Rick Melberth, Director of Regulatory Policy for OMB Watch and the hearing’s final witness, states in his written testimony that having these executive-branch appointees at the agencies creates the possibility that OIRA will effectively be able to quash any contemplated regulatory or guidance issues before agencies even get to the stage of proposing them for their regulatory plans.
Costs, Markets, and Failures
Much of the witness’s testimony and the questions that followed it centered around the new requirement that agencies identify the particular “market failure” that their regulations will address. Katzen pointed out that not all problems are market failures; just think of civil rights. Vladeck and Melberth both invoked examples of auto safety – airbags and a tire guage that can help prevent vehicle rollovers – as advances that had to be addressed by legislation rather than markets, and Vladeck pointed out that the term “market failure” is open to interpretation from OIRA. The overarching point, though, is that we can’t rely on such an approach to protect our health and welfare, as Vladeck states in his written testiomony:
We ought not wait for “market failure to exact a toll on human health and safety before we permit our agencies to act. In the health and safety context, the only way market failures becomes apparent is when the body count gets too high. The point of regulation is to prevent market failure, not to try to remedy it once the damage is done.
The related issue of cost-benefit analysis was also discussed in the hearing, and Katzen drew an important distinction between using such analysis as an input – something useful for agencies to be able to consider while preparing regulation – and something that would determine the fate of the regulation.
The Battle of the Branches
Finally, these witnesses reminded the committee members, this is an issue of the executive branch taking away control of agencies that Congress has tasked with ensuring the safety of our air, food, and workplaces (among many essentials). Melberth summarized the situation neatly in his written testimony:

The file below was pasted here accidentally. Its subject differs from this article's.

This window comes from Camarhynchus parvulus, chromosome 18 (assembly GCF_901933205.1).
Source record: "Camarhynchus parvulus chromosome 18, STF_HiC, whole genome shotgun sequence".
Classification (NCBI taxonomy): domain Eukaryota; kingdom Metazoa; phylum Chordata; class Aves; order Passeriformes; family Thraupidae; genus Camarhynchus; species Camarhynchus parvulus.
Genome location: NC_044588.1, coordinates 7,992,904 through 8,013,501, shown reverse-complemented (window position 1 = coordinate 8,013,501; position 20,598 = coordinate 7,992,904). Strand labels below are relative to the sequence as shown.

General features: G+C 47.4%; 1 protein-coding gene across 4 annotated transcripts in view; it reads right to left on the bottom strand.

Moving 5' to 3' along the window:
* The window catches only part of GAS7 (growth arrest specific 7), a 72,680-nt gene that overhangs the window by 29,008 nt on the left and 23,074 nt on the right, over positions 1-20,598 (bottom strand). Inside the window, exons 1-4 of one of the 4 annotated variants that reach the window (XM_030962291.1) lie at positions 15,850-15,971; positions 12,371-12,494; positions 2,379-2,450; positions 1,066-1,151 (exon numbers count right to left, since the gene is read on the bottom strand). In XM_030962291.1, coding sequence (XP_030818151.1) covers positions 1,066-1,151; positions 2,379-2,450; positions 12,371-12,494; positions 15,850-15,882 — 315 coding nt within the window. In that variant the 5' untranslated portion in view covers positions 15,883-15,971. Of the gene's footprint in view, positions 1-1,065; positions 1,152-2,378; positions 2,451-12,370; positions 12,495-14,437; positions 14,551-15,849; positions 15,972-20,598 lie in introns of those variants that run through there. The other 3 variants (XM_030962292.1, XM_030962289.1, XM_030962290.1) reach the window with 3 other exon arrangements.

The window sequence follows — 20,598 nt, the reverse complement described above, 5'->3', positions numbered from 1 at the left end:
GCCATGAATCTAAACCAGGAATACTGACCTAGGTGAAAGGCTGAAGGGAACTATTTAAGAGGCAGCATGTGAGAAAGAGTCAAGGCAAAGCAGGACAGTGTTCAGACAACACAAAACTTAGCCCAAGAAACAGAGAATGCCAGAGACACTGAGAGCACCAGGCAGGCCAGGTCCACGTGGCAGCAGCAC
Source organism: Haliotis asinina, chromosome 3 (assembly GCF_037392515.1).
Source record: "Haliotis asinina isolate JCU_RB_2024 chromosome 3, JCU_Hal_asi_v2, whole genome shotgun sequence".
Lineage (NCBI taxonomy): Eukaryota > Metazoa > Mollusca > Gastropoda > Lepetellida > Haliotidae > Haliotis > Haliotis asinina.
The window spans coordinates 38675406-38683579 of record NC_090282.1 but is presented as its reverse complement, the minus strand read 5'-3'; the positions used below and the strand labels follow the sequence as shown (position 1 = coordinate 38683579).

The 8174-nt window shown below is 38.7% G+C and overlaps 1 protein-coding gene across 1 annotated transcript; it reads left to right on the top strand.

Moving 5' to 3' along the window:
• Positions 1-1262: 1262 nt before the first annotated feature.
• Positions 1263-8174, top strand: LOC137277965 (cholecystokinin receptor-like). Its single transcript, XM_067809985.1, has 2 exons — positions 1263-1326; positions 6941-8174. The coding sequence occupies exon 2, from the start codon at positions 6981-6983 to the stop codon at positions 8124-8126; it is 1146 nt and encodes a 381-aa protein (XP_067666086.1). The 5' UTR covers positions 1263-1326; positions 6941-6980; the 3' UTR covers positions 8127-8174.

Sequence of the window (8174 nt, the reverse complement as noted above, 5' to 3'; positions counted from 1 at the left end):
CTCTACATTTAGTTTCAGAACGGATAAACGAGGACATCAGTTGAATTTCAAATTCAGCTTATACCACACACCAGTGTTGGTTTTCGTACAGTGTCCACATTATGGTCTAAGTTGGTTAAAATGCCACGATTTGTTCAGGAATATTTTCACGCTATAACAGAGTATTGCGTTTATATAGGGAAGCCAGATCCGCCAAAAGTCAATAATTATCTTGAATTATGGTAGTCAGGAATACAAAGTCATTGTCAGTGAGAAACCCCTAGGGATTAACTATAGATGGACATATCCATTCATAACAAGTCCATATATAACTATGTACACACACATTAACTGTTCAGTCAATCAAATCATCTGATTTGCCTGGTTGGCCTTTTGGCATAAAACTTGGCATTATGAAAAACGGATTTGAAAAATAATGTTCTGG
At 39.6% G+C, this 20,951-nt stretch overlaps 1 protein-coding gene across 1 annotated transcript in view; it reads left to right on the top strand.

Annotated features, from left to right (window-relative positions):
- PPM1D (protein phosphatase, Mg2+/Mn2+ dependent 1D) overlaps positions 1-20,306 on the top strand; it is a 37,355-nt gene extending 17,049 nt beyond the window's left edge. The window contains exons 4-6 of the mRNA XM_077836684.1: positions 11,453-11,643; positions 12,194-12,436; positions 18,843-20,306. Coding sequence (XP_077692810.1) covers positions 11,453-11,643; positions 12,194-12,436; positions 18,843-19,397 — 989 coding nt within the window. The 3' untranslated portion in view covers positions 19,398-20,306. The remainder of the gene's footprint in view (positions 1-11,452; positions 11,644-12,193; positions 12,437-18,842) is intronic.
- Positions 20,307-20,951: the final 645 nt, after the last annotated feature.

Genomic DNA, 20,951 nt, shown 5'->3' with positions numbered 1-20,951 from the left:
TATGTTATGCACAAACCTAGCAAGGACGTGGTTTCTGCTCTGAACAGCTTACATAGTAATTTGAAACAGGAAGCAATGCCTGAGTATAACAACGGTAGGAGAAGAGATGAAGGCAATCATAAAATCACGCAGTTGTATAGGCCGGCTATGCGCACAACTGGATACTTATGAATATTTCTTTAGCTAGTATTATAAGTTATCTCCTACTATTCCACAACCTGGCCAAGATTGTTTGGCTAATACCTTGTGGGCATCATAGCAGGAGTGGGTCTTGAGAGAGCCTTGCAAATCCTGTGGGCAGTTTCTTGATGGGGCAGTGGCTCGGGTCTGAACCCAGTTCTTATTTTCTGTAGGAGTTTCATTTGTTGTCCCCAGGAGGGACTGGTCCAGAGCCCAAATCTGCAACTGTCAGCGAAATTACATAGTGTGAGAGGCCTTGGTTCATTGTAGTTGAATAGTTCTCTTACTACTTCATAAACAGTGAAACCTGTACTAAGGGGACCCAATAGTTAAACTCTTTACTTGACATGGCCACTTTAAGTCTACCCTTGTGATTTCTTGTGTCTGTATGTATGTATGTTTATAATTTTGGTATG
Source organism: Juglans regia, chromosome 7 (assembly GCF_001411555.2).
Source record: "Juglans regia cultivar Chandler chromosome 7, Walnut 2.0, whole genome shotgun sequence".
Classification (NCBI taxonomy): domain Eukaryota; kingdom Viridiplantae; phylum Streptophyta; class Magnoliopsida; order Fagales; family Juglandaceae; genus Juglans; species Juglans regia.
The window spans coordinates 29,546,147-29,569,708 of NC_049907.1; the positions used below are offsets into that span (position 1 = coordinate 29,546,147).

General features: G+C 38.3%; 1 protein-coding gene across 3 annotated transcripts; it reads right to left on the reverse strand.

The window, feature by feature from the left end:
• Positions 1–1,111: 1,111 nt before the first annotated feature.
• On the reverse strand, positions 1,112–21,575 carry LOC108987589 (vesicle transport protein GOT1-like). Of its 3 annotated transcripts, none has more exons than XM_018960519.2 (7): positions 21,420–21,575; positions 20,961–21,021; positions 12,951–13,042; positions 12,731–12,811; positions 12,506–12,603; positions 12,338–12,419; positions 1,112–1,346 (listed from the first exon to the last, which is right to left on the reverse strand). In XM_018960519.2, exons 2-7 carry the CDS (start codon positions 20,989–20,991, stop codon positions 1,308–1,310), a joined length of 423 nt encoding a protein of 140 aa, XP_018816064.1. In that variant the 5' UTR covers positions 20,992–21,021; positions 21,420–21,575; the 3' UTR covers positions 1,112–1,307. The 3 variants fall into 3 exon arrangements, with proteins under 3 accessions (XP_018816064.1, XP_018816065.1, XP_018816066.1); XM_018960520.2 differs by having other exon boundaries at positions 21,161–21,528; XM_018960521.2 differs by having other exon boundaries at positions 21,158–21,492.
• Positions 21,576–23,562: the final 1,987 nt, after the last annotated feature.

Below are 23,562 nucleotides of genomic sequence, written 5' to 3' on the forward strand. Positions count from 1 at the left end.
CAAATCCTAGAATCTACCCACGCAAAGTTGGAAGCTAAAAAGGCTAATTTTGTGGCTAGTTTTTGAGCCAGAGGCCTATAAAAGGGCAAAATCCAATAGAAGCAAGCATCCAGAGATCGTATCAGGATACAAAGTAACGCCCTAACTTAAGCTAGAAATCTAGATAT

[The Bush administration has] delayed, diminished, or destoryed regulations that agencies are mandated to promulgate. There has been a sustained attack on scientific integrity – on the quality of scientific information, on the scientific expertise of agency professionals, and on the integrity of the scientific process. The tools have been manipulated and the executive order amendement just issued, coupled with the good guidance practices bulletin, have further established control of the regulatory process in the executive branch, and OIRA especially, at the expense of both congressional power and agency discretion.
He closes with some recommendations: that Congress explore the legality of the EO amendements and their implementation; that Congress provide oversight of OIRA to ensure that it does not create new standards or irresponsible requirements on agencies; and that Congress look at limiting agencies’ and OIRA’s spending on specific elements of the EO.
This hearing, and the related Judiciary Committee hearing that followed it, showed that some members of Congress are concerned about the situation. Those of us who care about agencies’ abilities to protect the public’s health encourage them to act on that concern.
Liz Borkowski works for the Project on Scientific Knowledge and Public Policy (SKAPP) at George Washington University’s School of Public Health and Health Services.